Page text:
The idea of foaming for termite control really took the industry by storm a 10 or 15 years ago. This brand new way of dealing with termites was all the rage and you weren’t considered ‘serious’ about termite work unless you performed this service. All sorts of foam machines hit the market as manufacturers tried to cash in but prices were high. At well over a thousand dollars only the larger companies could get them and the single operators were once again left out and stuck behind the times.
Some companies touted their modern machinery as an edge over other companies and you could see them scooting all across town with there bulky machines tied down on the open tail gates of their trucks. NO termite job was deemed ‘complete’ or ‘up to professional standards’ unless foam was used somewhere in the job. In the end I don’t believe the foam machine lived up to the hype. Not that foaming isn’t a good thing-it is. But as happens so often in this industry I love, the thrill of foaming lost it’s luster when owners realized that it took way more time than they had planned on. It seemed just as suddenly as foam was an overnight MUST-it just as quickly became a forgotten oddity that really wasn’t needed. It reminds me of a certain termite bait system that came out around that time. This ‘end all’ termite treatment was the answer to all our termite whoas. Again, those of us not fortunate enough to get into the ‘click’ sat on the sideline and endured the Fred Flintstone references. Just like the foam machines, you don’t see either much anymore. ( Thank you Termidor; )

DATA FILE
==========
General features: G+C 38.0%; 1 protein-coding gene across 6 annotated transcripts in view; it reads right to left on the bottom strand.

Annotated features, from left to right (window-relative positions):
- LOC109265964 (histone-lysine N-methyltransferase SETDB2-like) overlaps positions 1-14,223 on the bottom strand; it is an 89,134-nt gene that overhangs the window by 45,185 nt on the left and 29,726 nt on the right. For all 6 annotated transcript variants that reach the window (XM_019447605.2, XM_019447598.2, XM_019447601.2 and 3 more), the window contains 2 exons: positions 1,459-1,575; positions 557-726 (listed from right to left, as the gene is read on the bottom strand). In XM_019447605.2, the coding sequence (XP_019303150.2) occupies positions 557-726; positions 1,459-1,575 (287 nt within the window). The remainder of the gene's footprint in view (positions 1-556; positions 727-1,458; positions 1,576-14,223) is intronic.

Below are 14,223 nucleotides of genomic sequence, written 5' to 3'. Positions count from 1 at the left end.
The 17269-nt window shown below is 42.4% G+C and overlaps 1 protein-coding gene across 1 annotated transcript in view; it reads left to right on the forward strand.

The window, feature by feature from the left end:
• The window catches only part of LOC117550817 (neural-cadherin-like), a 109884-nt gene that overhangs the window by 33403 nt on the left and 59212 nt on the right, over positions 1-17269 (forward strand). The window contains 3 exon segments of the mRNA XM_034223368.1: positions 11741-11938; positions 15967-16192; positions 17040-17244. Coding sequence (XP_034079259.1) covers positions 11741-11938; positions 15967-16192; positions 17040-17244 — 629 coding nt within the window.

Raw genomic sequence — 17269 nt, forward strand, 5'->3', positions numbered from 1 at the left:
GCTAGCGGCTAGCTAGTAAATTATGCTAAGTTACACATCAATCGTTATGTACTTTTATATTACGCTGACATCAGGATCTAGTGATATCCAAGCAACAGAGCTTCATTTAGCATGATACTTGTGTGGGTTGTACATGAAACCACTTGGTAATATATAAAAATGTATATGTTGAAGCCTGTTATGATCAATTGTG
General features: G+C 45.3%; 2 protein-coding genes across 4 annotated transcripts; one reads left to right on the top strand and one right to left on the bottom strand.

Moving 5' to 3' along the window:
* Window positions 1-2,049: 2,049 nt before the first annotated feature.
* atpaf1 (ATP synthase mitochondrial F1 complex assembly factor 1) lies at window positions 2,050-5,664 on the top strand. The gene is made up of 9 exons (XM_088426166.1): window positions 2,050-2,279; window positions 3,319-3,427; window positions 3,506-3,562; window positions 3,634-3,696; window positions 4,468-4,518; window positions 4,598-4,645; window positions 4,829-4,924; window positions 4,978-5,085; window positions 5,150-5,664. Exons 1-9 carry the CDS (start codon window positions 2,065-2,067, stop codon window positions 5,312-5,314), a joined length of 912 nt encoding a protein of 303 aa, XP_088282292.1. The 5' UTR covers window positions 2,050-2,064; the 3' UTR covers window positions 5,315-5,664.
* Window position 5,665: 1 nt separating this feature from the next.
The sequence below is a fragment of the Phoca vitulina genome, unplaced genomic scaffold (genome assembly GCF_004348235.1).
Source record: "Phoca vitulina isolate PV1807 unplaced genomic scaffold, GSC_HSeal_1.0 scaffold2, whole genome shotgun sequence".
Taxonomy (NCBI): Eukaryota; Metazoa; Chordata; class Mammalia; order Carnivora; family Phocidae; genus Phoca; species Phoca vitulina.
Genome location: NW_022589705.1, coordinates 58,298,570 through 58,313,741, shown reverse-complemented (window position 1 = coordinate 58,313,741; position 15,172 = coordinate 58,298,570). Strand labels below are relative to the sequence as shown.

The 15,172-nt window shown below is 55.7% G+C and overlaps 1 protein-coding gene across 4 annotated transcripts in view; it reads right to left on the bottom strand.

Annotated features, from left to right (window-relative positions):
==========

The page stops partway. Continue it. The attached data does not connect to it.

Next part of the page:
A Valuable Relic
Still, foaming is a great way to introduce termite chemical into wall voids, galleries or other inaccessible areas where standard methods won’t do. It may only be a few times per year but I still have to dust off the old foam machine, tie it down on the tailgate and tackle some termites in unconventional situations. I shot this video at a recent job and I think you’ll get a good idea of foaming for termites.